Redefining Entrepreneurship for the 99%

by Jimmy Daly

3 min read

Starting and running a business is hard. Really hard.

To make it work, you have to stay on your grind and outwork your competition. Eighty-hour weeks are the norm. You need a Bay Area venture capitalist, bi-annual team retreats on a beach in Thailand and an impressive hockey stick growth curve to blog about.

Or do you?

The conversation about entrepreneurship has taken a strange turn over the past few years. The focus on tech startups “disrupting” industries has left millions of small businesses owners wondering where they can get some real advice for their textile manufacturing plant or roofing business. The winner-take-all mentality of Silicon Valley doesn’t do much for the bakery owner or the third-generation laundromat operators.

“Unicorn or bust” is rarely the right strategy. As Basecamp cofounder Jason Fried says in Inc, “You don’t have to be Apple, or Amazon, you don’t have to be a wildly-growing company. You can be a really great company building something useful for your customers and treating them well, treating your employees well, and making a great living.”

We couldn’t agree more.

Celebrating Small Business—Without the Hype

As of the 2010 Census, there were 27.9 million small businesses in the United States (PDF). Who are the people starting and running these businesses?

They are our parents, brothers, sisters and friends. They are job creators and problem solvers. They probably aren’t disrupting an industry, nor do they care to. Some small slice of this group is creating tech that will change the world, but most satisfied making a dent in the universe.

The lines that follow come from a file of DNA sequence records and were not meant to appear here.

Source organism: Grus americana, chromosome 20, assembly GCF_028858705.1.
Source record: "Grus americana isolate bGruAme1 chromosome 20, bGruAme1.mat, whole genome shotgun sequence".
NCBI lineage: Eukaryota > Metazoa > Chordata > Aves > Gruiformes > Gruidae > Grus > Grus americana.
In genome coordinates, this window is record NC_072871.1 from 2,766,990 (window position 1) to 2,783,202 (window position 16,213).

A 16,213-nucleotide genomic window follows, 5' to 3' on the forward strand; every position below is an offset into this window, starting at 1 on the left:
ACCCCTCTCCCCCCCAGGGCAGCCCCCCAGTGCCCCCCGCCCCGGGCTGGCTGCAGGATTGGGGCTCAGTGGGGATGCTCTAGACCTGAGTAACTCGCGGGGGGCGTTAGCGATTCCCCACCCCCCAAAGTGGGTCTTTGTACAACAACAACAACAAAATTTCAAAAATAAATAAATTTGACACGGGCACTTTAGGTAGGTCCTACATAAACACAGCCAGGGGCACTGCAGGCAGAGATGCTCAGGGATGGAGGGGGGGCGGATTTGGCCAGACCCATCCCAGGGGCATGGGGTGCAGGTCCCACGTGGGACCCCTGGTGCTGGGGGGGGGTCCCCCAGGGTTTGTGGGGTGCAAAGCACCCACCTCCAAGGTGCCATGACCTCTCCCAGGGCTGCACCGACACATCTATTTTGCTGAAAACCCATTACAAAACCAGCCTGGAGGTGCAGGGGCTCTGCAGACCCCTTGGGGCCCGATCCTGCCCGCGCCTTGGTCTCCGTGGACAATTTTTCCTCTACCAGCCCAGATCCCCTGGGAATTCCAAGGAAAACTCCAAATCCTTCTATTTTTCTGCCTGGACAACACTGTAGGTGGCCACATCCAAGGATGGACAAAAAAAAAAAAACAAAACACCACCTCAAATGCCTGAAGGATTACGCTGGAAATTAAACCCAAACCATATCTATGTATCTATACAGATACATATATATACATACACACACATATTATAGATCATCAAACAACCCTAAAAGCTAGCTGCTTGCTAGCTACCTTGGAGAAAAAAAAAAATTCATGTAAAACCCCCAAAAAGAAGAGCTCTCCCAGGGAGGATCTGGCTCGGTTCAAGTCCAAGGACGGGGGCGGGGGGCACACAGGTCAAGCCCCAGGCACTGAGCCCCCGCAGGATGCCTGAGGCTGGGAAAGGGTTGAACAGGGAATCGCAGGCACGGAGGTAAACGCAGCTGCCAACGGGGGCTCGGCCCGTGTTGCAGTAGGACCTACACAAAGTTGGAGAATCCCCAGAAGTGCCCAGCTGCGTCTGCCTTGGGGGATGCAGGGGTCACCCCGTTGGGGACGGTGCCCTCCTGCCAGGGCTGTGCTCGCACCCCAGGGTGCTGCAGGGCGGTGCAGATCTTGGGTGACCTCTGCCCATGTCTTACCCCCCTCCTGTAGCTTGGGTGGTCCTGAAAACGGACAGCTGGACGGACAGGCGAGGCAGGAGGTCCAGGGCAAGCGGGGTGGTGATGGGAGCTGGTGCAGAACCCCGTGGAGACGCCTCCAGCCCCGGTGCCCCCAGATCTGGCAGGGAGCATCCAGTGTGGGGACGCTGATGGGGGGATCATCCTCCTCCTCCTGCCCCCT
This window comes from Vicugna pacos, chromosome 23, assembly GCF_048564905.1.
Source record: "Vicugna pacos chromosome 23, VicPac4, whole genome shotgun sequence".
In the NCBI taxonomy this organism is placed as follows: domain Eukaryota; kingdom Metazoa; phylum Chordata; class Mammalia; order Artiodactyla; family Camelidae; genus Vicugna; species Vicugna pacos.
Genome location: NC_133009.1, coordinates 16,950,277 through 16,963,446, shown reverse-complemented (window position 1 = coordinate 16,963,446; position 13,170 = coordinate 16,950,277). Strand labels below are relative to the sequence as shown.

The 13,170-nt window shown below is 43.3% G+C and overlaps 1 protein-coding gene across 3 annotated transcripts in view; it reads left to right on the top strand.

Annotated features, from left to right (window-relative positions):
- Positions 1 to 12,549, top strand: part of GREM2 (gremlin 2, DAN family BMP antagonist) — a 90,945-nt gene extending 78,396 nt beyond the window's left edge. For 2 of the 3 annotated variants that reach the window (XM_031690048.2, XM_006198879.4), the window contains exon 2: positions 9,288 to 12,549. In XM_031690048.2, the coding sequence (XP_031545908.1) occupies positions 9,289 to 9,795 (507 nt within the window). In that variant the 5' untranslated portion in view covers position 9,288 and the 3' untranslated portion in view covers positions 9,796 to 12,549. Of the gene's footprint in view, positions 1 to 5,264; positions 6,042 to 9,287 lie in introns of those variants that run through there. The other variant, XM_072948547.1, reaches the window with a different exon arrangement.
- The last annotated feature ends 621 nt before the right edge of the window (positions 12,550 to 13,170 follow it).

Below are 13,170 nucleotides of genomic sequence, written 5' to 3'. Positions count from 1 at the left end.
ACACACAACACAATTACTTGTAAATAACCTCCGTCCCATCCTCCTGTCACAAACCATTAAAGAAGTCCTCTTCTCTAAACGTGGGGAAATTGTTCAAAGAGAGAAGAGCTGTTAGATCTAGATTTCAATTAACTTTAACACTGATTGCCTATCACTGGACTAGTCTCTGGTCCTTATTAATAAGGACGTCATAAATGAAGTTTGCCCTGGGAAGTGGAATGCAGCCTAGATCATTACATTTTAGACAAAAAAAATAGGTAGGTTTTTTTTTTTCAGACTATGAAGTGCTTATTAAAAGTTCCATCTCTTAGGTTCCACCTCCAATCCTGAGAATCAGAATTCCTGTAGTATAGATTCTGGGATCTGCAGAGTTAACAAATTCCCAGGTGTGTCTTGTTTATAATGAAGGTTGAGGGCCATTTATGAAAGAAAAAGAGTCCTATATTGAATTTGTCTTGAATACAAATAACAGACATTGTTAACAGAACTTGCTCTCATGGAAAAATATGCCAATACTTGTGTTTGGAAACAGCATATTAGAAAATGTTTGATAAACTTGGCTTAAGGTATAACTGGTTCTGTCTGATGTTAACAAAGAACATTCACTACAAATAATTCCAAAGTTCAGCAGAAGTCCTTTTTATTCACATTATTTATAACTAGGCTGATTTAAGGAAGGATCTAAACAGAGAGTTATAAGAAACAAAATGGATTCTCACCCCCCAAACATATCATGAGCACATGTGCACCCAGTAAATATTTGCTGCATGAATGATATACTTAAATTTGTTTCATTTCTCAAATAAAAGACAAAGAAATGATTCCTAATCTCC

The huge majority of these businesses—greater than 99% of them—have less than 500 employees. Many of them stick around for decades.

age-distribution-chart

Intuit has been helping these small businesses succeed since 1983. Our Resource Center is ramping up its production with a eye towards helping the 99% tackle their most pressing challenges.

Here’s what you can expect to find in the coming weeks and months:

1. Real entrepreneurs, real stories.

We’ll be sourcing stories from small business owners all around the country. There is incredible knowledge and experience locked in the brains of entrepreneurs. Our goal is to export that for everyone’s benefit.

2. Data-backed advice.

There’s an enormous amount of open data about small business and consumer behavior. We’ll be crunching the numbers to share trends and deliver proven best practices.

3. A focus on durability.

A full 91% of active small businesses weren’t started in the last five years (PDF). We’ll focus more on staying in business than starting a business. Of course, we’ll still provide resources for soon-to-be entrepreneurs, but keep an eye out for stories about businesses that have been in the game for decades—there’s a lot to be learned here.

4. No sugar-coating.

The challenges of running a small businesses are very real. We’ll never water down the stress that business owners feel. If we offer advice, it’s because it was learned in the field, not on Wikipedia.

5. Practical applications for technology.

There’s plenty to be learned from the way Amazon streamlines its supply chain, but you might not have a few billion dollars on hand to optimize your own. Technology is shaping the way nearly every business operates and we’ll look for practical ways to improve your operations and save money with tools and software.

We’re excited to begin this new journey with you. The easiest way to follow along is our email newsletter, which you can sign up for on the right. If you have feedback, please don’t hesitate to get in touch.

Here’s to your continued success.

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